Sunday, 3 April 2011

Walking the National Forest in Leicestershire

Monday saw me wandering more pathways. The morning mist added to the beauty of the drive to Oakthorpe in Leicestershire, although by the time of my arrival the spring sunshine was already burning this off.

These pathways, now a part of the National Forest, was a part of the Leicestershire Coal fields. Indeed these were some of the deepest shafts sunk in the county. Records of coal being extracted and brought to Leicester Abbey by packhorse can be traced back to the thirteenth century and some would undoubtedly have come from here for although the first surviving record dates from 1412 there is much evidence to suggest this was well-established by then. Over the next three hundred years landowners and yeomen farmers hereabouts earned a living from mining and agriculture. In 1606 it is shown that some 3,000 tons of coal were removed by 20 employees, without the aid of machinery. We also know the woodland had been cut down for timbers to support the mines were brought in from neighbouring Derbyshire. Mining continued until 1885, most of the coal being shipped out via the Ashby Canal (this stretch now filled-in) for by the time the railway arrived large scale mining had ended.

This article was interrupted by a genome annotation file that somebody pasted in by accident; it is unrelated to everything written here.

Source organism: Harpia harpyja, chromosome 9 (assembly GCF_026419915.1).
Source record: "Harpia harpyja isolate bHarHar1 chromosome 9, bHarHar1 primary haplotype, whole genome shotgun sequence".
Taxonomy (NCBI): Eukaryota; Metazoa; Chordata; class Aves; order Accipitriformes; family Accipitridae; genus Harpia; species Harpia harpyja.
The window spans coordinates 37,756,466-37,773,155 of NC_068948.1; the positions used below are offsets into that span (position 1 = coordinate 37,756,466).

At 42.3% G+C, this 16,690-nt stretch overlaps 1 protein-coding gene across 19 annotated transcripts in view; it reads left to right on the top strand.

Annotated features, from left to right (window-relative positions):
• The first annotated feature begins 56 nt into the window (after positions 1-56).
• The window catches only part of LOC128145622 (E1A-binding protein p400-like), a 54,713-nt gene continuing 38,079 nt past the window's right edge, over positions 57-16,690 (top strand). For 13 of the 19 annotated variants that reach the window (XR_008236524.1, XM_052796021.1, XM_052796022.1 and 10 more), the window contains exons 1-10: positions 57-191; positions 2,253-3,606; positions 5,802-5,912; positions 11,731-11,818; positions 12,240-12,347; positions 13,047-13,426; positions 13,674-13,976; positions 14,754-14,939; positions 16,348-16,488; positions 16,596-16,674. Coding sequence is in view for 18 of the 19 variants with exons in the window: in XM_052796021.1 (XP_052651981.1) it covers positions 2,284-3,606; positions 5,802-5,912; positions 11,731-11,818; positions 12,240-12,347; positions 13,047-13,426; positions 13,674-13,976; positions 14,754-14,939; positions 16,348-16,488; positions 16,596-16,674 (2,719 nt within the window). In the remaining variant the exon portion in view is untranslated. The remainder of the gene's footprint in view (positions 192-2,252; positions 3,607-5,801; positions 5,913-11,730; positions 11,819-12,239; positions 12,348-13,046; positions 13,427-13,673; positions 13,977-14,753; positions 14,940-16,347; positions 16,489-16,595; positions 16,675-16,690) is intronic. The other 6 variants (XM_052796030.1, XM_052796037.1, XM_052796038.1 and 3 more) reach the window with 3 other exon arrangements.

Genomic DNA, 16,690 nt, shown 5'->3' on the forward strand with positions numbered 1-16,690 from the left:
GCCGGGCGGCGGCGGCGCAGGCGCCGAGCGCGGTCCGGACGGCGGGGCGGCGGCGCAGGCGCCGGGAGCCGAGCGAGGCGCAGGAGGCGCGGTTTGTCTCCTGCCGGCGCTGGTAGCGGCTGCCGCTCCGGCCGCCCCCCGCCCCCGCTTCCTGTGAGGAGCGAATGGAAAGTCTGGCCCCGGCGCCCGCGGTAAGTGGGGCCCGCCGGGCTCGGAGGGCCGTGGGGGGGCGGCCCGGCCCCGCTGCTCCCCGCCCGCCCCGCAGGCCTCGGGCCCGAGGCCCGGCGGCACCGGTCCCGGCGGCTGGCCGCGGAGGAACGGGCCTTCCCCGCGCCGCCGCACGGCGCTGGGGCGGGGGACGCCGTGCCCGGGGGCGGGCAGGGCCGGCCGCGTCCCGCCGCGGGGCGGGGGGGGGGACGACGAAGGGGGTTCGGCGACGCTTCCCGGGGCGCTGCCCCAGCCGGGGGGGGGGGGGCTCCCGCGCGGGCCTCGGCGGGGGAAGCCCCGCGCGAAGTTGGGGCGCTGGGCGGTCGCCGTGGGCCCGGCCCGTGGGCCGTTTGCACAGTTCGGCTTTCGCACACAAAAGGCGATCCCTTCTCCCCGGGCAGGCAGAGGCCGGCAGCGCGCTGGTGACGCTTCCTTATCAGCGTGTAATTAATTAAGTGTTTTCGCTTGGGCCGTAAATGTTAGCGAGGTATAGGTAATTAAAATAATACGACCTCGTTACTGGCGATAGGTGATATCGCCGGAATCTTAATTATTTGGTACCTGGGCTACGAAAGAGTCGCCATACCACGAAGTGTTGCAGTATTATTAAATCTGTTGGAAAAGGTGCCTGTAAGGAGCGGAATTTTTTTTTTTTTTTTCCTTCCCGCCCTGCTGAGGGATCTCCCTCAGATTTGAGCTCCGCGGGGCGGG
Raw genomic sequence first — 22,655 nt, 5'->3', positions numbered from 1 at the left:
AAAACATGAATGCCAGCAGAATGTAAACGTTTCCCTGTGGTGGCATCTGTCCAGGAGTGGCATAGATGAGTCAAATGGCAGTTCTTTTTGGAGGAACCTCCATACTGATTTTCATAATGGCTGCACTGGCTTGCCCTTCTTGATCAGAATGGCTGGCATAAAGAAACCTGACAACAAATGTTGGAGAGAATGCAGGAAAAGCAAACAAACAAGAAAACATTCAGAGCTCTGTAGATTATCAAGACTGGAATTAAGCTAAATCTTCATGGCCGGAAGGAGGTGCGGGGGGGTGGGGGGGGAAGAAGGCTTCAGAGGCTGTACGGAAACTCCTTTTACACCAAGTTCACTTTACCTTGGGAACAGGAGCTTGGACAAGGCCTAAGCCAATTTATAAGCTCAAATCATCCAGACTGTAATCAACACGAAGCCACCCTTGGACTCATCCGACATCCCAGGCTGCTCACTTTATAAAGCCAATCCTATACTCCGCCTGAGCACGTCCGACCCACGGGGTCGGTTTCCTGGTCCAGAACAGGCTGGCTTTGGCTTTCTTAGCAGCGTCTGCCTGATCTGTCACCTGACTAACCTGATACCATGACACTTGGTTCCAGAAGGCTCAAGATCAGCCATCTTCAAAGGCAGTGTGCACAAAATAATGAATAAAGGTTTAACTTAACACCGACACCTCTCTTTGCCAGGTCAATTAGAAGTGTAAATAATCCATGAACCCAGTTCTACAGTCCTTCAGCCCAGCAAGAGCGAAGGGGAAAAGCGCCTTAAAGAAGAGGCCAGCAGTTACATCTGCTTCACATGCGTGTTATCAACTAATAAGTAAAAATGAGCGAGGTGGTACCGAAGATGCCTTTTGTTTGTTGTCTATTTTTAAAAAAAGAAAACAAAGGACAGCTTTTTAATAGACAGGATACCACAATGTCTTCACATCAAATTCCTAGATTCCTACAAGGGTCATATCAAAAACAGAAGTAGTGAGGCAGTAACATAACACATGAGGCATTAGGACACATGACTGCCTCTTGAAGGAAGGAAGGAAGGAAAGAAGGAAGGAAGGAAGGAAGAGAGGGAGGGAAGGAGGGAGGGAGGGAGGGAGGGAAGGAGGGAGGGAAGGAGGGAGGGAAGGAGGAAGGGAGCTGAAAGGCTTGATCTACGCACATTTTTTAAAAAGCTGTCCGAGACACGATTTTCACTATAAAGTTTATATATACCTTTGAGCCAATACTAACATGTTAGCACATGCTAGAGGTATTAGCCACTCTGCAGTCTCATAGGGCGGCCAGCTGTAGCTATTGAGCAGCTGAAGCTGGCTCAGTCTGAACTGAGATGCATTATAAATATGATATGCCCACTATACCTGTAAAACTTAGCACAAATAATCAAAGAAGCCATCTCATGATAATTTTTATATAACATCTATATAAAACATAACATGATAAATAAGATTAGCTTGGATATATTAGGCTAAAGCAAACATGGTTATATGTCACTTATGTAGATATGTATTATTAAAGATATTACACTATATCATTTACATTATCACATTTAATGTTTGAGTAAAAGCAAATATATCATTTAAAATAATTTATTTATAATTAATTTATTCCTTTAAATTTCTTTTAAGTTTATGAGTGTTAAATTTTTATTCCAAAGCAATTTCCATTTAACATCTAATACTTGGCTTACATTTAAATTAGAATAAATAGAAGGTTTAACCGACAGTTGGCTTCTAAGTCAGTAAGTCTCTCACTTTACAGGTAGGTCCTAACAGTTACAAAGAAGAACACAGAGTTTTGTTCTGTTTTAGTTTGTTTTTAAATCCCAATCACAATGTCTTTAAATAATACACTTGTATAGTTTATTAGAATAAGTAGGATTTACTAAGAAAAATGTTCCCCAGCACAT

Today the mines are capped, only the stone markers reveal where the mine shafts were situated. Now landscaped, this area is a mixture of grassland, pathways, wild flowers, managed woodland, with still some of the original hedgerows and copses. The opencast workings towards Willesley Wood and the golf course have flooded, providing a haven for wildlife.

I took a circular walk which took in part of Donisthorpe, however there are much shorter routes. Considering the noise, grime and spoil heaps which would have dominated this area throughout centuries of mining, the idyllic modern greenery is little short of miraculous.

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